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Newspapers, television, radio, bloggers – they’re all at it in these dog days between Christmas and New Year. Alert followers will have noticed that Fully Booked has a rather Post-Brexit feel to it, with content dating only from late June 2016. That is, as they say, is another story, but I have been reading and enjoying CriFi all year. Here are my views on the books that made a big impact during 2016. Six categories, and then one final book which, for me, was simply The Best.

best-dialogue

BEST DIALOGUE

The Other Side of Silence by Philip Kerr
Kerr has cleverly positioned Bernie Gunther – former Berlin cop, soldier, lover and sometime anti-hero – squarely astride the most eventful years of the 20th century. This enables him to meet a stellar cast of fascinating historical characters, including Eva Peron, Adolf Eichmann, Reinhardt Heydrich, Paul von Hindenberg and now, in his latest saga, the celebrated writer W. Somerset Maugham. It is 1956 and Gunther is working under an assumed name as a concierge at a smart hotel in St Jean Cap Ferrat. As well as recognising that a hotel visitor is a former high ranking Nazi, Gunther discovers a plot to blackmail Somerset Maugham.His meetings with the great man are full of excellent verbal sparring.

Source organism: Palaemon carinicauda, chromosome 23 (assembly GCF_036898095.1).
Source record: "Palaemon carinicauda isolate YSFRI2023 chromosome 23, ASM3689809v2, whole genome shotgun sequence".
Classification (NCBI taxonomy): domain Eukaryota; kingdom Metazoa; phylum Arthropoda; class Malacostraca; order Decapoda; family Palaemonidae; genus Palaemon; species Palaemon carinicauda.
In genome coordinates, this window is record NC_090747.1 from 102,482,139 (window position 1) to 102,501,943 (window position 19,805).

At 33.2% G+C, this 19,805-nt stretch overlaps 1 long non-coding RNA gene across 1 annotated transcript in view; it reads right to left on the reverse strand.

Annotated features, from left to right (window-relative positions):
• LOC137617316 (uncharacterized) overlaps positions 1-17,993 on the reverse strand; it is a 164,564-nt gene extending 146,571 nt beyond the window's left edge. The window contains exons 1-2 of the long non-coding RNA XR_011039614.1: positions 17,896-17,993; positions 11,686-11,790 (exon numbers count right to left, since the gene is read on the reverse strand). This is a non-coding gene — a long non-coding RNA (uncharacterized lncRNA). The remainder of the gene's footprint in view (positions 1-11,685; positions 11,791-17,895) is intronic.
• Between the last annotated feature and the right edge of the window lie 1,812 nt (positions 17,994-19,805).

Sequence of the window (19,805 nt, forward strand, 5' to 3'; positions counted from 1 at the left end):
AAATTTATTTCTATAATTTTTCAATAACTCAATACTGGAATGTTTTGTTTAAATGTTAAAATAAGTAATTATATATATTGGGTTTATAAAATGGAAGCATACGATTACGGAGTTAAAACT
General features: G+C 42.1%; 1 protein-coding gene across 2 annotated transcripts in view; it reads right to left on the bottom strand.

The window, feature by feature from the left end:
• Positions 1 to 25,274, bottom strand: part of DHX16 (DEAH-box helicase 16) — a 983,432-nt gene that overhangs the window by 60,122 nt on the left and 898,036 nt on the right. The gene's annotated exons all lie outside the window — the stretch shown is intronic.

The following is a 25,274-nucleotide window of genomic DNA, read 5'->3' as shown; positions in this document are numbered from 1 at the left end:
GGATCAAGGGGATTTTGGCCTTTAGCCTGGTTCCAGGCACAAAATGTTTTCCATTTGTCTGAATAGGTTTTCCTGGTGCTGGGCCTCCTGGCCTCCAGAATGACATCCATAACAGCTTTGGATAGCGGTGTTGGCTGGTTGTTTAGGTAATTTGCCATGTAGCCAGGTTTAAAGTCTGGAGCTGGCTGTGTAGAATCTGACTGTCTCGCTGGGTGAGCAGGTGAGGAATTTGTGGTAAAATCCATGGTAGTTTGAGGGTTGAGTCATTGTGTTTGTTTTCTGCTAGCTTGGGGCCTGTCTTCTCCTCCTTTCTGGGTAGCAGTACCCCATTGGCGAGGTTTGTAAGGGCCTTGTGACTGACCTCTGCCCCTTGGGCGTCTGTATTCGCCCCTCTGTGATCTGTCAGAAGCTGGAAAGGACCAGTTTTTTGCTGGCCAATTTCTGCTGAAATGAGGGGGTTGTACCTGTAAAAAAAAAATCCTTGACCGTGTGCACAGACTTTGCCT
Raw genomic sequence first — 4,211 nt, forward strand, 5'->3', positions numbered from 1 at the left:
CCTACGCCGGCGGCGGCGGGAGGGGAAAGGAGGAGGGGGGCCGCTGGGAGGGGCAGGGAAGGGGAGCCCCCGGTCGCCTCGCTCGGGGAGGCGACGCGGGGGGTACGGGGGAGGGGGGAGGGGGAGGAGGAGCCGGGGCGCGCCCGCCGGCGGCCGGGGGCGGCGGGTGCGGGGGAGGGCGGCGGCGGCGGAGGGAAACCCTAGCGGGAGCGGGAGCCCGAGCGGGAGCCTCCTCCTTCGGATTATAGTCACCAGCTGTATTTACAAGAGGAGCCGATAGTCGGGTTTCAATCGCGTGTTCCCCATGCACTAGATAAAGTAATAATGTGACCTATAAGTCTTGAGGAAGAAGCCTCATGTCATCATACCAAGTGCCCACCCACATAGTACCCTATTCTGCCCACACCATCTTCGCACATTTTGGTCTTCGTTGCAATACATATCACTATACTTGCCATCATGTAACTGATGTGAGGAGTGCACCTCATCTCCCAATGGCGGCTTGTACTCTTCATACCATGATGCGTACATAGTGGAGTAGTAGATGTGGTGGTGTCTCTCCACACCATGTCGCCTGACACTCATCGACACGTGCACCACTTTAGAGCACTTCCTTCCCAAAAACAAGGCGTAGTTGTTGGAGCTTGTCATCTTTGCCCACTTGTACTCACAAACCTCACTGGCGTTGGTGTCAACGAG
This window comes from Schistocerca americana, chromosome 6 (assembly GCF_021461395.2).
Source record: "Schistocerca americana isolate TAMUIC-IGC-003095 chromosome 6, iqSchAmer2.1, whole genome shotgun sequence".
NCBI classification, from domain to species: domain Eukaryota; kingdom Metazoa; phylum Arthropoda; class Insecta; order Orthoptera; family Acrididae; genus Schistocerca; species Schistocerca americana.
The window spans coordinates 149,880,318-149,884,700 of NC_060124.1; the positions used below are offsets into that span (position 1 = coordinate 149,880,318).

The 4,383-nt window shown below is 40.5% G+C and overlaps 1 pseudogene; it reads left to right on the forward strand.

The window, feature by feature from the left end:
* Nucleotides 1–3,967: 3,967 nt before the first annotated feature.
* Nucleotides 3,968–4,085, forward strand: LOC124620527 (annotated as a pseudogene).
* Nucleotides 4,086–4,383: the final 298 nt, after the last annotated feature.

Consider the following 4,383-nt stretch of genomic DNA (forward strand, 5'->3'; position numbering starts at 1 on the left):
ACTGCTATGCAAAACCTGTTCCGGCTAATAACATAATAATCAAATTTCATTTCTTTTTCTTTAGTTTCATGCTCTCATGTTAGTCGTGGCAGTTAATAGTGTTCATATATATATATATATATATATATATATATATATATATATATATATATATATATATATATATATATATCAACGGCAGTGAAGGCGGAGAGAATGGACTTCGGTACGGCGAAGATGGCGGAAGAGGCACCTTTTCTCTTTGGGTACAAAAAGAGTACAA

“I dislike a man who’s not precise about what he wants to drink,” said Maugham. “You can’t rely on a man who’s vague about his favourite tipple. If he’s not precise about something he’s going to drink then it’s clear he’s not going to be precise about anything.”